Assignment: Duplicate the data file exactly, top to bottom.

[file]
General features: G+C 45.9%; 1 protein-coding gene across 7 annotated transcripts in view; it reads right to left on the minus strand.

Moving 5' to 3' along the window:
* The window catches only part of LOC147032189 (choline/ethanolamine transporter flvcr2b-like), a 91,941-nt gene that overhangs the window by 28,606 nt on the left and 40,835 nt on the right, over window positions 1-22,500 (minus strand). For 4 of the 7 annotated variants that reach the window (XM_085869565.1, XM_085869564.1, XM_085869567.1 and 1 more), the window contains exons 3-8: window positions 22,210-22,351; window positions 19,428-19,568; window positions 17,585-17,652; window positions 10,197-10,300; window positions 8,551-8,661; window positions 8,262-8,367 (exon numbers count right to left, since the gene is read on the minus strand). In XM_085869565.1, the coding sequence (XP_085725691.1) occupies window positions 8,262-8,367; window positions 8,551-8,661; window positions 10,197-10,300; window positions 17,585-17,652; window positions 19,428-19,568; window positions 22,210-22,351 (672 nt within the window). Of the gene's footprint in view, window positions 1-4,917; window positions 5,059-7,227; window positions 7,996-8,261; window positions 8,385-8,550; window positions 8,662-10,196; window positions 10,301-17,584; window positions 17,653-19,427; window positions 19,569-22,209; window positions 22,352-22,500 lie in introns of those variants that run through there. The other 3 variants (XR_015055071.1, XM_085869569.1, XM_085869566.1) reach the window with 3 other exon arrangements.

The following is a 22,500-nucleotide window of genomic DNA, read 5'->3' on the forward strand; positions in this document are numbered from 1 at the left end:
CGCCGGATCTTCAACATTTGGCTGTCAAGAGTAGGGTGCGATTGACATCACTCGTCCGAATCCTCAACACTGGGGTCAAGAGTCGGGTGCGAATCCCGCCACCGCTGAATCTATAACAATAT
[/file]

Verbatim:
General features: G+C 45.9%; 1 protein-coding gene across 7 annotated transcripts in view; it reads right to left on the minus strand.

Moving 5' to 3' along the window:
* The window catches only part of LOC147032189 (choline/ethanolamine transporter flvcr2b-like), a 91,941-nt gene that overhangs the window by 28,606 nt on the left and 40,835 nt on the right, over window positions 1-22,500 (minus strand). For 4 of the 7 annotated variants that reach the window (XM_085869565.1, XM_085869564.1, XM_085869567.1 and 1 more), the window contains exons 3-8: window positions 22,210-22,351; window positions 19,428-19,568; window positions 17,585-17,652; window positions 10,197-10,300; window positions 8,551-8,661; window positions 8,262-8,367 (exon numbers count right to left, since the gene is read on the minus strand). In XM_085869565.1, the coding sequence (XP_085725691.1) occupies window positions 8,262-8,367; window positions 8,551-8,661; window positions 10,197-10,300; window positions 17,585-17,652; window positions 19,428-19,568; window positions 22,210-22,351 (672 nt within the window). Of the gene's footprint in view, window positions 1-4,917; window positions 5,059-7,227; window positions 7,996-8,261; window positions 8,385-8,550; window positions 8,662-10,196; window positions 10,301-17,584; window positions 17,653-19,427; window positions 19,569-22,209; window positions 22,352-22,500 lie in introns of those variants that run through there. The other 3 variants (XR_015055071.1, XM_085869569.1, XM_085869566.1) reach the window with 3 other exon arrangements.

The following is a 22,500-nucleotide window of genomic DNA, read 5'->3' on the forward strand; positions in this document are numbered from 1 at the left end:
CGCCGGATCTTCAACATTTGGCTGTCAAGAGTAGGGTGCGATTGACATCACTCGTCCGAATCCTCAACACTGGGGTCAAGAGTCGGGTGCGAATCCCGCCACCGCTGAATCTATAACAATAT